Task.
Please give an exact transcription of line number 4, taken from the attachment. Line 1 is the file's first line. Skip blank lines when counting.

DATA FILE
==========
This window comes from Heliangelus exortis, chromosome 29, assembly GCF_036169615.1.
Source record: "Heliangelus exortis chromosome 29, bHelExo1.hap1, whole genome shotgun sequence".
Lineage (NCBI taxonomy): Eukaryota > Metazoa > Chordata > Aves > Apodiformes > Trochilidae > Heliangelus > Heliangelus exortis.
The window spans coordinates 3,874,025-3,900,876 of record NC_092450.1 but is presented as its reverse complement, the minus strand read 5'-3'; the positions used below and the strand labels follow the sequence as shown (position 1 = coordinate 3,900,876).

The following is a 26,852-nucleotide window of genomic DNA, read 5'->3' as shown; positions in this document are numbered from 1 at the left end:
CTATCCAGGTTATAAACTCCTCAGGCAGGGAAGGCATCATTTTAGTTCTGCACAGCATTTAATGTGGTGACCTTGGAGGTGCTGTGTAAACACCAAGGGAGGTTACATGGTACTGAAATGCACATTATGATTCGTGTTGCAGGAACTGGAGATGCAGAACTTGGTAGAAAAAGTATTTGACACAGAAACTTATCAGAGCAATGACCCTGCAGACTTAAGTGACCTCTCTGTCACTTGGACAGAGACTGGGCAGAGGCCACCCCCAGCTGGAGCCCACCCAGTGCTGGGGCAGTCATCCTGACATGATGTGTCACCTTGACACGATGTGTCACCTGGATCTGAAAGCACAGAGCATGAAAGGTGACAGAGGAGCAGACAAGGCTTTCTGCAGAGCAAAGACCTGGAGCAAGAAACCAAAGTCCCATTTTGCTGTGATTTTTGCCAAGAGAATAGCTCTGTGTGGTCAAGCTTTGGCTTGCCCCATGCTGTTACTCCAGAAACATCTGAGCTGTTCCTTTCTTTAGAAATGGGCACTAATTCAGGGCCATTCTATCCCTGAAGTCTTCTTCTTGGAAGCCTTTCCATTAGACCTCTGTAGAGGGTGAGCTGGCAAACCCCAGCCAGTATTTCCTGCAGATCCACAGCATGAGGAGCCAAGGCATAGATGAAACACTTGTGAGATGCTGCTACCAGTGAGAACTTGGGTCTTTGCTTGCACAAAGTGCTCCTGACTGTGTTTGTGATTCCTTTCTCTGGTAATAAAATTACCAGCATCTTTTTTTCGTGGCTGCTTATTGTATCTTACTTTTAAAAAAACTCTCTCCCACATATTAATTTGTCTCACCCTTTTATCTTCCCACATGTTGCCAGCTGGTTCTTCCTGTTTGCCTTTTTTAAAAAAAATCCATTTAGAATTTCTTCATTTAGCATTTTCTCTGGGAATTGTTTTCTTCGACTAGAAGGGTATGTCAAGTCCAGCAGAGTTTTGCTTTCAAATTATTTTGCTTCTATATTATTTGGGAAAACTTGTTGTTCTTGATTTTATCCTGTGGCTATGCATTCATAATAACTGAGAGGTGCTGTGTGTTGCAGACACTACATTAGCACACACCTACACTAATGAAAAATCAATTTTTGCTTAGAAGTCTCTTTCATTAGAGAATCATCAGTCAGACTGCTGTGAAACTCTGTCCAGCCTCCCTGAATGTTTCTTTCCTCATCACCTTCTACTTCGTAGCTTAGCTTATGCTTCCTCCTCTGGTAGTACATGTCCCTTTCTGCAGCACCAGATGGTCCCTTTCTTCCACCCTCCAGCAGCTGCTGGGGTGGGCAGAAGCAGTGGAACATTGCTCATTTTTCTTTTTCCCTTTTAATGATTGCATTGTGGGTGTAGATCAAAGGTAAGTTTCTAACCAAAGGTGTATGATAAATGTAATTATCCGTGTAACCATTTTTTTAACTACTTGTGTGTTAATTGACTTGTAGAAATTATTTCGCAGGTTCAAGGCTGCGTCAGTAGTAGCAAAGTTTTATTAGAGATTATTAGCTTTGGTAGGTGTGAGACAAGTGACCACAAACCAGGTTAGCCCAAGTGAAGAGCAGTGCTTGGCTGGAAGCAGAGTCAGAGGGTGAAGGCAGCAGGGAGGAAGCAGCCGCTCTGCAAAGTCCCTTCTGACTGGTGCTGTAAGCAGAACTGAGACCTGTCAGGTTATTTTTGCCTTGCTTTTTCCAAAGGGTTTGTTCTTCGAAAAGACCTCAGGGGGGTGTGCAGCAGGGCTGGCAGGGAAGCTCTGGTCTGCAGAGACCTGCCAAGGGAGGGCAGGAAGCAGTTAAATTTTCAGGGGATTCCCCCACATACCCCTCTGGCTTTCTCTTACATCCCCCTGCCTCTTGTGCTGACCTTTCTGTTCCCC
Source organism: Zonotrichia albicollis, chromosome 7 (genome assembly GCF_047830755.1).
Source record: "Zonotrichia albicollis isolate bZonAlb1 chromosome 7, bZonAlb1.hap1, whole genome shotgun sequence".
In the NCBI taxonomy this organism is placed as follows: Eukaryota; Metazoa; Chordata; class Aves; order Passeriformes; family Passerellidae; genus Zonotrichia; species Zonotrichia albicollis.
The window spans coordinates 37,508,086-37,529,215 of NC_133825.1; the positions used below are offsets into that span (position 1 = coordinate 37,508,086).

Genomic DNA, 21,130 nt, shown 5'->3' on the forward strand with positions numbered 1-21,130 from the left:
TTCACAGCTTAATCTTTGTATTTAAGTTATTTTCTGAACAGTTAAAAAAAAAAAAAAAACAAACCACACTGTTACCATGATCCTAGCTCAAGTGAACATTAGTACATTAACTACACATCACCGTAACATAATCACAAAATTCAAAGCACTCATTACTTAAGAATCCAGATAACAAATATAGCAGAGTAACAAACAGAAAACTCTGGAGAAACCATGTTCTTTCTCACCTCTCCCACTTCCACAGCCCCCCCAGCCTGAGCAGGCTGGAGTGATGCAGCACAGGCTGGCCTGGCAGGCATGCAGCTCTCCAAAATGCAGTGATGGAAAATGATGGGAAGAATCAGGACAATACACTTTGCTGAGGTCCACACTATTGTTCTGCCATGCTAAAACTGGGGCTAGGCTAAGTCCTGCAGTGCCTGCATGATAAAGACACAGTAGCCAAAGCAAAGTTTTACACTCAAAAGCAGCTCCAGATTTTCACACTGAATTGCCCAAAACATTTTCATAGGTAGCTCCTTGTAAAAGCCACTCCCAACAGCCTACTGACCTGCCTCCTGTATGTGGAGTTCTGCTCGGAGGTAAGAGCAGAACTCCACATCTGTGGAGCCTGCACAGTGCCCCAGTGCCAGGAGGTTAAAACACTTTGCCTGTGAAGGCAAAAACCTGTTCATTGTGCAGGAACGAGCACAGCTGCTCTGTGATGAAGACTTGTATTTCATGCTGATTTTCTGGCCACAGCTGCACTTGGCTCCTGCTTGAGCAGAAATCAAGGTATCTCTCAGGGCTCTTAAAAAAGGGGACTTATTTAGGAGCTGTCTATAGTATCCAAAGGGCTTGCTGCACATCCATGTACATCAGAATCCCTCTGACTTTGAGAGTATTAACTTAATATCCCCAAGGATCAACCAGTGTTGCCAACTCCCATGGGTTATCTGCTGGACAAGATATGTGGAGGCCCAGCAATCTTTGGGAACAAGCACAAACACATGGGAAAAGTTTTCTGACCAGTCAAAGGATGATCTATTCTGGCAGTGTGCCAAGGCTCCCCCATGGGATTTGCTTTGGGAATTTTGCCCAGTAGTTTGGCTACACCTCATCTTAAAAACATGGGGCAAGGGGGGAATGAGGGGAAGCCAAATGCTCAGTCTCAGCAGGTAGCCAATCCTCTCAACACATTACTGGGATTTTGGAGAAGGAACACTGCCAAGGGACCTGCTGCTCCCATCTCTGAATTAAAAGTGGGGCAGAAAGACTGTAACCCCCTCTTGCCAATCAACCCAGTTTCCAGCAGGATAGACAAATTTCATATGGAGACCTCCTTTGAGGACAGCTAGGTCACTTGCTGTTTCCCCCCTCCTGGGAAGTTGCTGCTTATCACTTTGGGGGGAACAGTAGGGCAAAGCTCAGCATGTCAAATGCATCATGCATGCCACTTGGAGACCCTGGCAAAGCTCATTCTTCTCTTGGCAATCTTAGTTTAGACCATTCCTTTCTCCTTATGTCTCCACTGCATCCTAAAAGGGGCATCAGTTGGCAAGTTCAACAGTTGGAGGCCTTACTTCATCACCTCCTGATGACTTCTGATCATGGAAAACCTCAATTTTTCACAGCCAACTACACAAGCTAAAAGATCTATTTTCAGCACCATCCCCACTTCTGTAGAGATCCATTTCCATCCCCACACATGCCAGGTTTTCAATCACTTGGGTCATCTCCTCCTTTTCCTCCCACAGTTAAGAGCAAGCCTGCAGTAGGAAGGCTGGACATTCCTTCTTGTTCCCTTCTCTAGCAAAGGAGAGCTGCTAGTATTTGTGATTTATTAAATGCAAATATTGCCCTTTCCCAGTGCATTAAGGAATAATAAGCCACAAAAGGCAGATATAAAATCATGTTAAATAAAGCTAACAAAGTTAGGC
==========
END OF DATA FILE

The window spans coordinates 3,874,025-3,900,876 of record NC_092450.1 but is presented as its reverse complement, the minus strand read 5'-3'; the positions used below and the strand labels follow the sequence as shown (position 1 = coordinate 3,900,876).